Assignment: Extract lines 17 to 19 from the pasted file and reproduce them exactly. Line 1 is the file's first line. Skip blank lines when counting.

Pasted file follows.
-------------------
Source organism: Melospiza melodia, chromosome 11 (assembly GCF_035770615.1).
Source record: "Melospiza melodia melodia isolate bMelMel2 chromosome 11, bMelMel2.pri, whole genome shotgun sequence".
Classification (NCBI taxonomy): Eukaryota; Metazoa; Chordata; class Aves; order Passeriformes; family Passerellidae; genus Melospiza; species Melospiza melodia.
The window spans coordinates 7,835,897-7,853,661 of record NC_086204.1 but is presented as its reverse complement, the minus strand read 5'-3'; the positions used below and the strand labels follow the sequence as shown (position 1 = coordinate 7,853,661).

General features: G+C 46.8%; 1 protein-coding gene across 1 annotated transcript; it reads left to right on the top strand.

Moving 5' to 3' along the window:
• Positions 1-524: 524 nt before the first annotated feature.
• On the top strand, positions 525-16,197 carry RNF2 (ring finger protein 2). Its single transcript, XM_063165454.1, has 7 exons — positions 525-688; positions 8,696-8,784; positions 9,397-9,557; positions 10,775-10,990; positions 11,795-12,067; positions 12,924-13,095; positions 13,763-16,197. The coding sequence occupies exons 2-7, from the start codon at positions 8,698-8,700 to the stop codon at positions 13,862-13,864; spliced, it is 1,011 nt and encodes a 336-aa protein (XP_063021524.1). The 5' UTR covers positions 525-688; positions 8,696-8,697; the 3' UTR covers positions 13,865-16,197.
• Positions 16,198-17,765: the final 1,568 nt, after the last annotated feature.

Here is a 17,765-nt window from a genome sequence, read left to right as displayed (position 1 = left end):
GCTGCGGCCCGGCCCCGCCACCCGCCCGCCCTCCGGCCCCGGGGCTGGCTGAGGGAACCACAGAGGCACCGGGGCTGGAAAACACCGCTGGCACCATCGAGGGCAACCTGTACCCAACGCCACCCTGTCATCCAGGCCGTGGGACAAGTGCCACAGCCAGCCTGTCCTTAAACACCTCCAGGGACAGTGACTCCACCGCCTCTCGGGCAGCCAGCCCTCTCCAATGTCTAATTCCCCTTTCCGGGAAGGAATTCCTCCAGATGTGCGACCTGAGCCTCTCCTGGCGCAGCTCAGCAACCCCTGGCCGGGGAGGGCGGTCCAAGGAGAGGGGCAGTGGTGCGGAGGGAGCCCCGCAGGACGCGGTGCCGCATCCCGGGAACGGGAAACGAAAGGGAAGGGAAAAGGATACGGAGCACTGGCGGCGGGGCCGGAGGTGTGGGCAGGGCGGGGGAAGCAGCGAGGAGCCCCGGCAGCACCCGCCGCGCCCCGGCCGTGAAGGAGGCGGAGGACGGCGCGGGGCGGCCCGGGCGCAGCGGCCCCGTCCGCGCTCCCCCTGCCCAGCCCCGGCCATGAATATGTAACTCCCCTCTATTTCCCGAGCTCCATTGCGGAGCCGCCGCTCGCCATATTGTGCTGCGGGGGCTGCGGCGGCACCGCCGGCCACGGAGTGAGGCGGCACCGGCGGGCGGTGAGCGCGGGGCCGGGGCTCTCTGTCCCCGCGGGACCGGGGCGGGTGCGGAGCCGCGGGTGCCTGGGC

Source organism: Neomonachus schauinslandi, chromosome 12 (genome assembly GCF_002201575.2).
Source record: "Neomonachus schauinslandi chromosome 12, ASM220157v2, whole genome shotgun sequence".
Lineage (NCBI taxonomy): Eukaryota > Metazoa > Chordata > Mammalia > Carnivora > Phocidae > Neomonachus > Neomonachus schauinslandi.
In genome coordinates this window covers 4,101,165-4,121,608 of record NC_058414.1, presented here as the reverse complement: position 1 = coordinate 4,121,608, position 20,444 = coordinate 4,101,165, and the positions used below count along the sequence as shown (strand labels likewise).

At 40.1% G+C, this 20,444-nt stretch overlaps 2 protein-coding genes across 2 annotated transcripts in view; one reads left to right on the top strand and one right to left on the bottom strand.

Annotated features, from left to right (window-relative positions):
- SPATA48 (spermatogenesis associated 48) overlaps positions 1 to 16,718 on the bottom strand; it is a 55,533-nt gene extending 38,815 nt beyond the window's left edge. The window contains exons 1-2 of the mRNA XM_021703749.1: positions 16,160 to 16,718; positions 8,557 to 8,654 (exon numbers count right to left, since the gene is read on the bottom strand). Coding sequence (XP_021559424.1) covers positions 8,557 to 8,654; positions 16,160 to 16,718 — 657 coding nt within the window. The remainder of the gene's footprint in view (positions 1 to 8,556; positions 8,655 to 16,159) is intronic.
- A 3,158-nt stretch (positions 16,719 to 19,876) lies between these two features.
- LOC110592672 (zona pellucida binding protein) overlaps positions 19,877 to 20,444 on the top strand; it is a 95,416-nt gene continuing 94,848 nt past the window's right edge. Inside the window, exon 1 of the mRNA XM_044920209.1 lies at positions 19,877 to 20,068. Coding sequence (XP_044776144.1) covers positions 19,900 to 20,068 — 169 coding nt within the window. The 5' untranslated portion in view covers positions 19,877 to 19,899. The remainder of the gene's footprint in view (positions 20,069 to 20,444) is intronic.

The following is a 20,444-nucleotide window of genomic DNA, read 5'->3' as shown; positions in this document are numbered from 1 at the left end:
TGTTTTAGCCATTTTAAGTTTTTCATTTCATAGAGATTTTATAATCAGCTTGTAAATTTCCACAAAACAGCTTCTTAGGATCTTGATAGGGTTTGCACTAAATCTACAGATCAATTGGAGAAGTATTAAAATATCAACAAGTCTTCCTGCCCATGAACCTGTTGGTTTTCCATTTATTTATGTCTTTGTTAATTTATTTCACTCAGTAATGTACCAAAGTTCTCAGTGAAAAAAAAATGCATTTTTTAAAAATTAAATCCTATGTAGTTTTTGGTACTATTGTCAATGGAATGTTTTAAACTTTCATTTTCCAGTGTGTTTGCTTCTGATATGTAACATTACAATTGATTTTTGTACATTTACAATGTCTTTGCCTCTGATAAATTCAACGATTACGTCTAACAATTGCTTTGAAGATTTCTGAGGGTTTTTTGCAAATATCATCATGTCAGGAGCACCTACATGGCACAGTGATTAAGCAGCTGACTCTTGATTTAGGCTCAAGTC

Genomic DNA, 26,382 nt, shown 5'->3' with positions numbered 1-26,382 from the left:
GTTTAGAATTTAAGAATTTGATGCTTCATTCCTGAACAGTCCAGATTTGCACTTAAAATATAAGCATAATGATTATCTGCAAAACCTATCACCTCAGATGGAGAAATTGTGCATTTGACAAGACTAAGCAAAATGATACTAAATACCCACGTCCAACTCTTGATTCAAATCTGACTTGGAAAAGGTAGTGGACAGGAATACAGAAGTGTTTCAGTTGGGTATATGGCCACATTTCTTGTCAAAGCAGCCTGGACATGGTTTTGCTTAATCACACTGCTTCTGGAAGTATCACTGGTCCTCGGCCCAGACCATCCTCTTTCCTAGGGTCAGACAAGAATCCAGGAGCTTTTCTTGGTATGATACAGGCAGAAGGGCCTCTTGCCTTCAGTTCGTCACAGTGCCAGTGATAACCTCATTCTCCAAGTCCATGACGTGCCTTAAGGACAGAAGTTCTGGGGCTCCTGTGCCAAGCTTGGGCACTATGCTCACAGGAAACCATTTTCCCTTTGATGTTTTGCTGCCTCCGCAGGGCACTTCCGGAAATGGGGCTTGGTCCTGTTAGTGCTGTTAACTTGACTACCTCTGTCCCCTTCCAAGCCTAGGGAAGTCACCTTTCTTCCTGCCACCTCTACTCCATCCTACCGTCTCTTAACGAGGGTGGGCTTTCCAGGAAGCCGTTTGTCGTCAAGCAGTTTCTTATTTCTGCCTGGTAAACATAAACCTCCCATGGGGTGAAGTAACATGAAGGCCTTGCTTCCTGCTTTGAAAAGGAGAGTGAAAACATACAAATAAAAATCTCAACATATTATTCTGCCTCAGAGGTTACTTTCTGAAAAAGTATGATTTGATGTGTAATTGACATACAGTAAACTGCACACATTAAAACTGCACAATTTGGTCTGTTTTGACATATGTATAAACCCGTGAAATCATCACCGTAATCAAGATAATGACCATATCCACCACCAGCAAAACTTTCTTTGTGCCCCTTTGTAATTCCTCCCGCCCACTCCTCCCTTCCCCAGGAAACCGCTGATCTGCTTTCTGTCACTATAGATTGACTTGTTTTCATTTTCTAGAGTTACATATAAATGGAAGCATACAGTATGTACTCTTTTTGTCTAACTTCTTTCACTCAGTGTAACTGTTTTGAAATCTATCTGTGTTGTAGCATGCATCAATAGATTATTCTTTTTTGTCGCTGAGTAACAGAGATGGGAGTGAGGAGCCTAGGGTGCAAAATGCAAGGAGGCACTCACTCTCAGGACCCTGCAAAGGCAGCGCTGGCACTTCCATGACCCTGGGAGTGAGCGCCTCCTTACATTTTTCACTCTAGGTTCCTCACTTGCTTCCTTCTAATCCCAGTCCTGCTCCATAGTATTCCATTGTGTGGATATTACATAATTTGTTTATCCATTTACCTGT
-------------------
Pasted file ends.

Annotated features, from left to right (window-relative positions):
- SPATA48 (spermatogenesis associated 48) overlaps positions 1 to 16,718 on the bottom strand; it is a 55,533-nt gene extending 38,815 nt beyond the window's left edge. The window contains exons 1-2 of the mRNA XM_021703749.1: positions 16,160 to 16,718; positions 8,557 to 8,654 (exon numbers count right to left, since the gene is read on the bottom strand). Coding sequence (XP_021559424.1) covers positions 8,557 to 8,654; positions 16,160 to 16,718 — 657 coding nt within the window. The remainder of the gene's footprint in view (positions 1 to 8,556; positions 8,655 to 16,159) is intronic.
- A 3,158-nt stretch (positions 16,719 to 19,876) lies between these two features.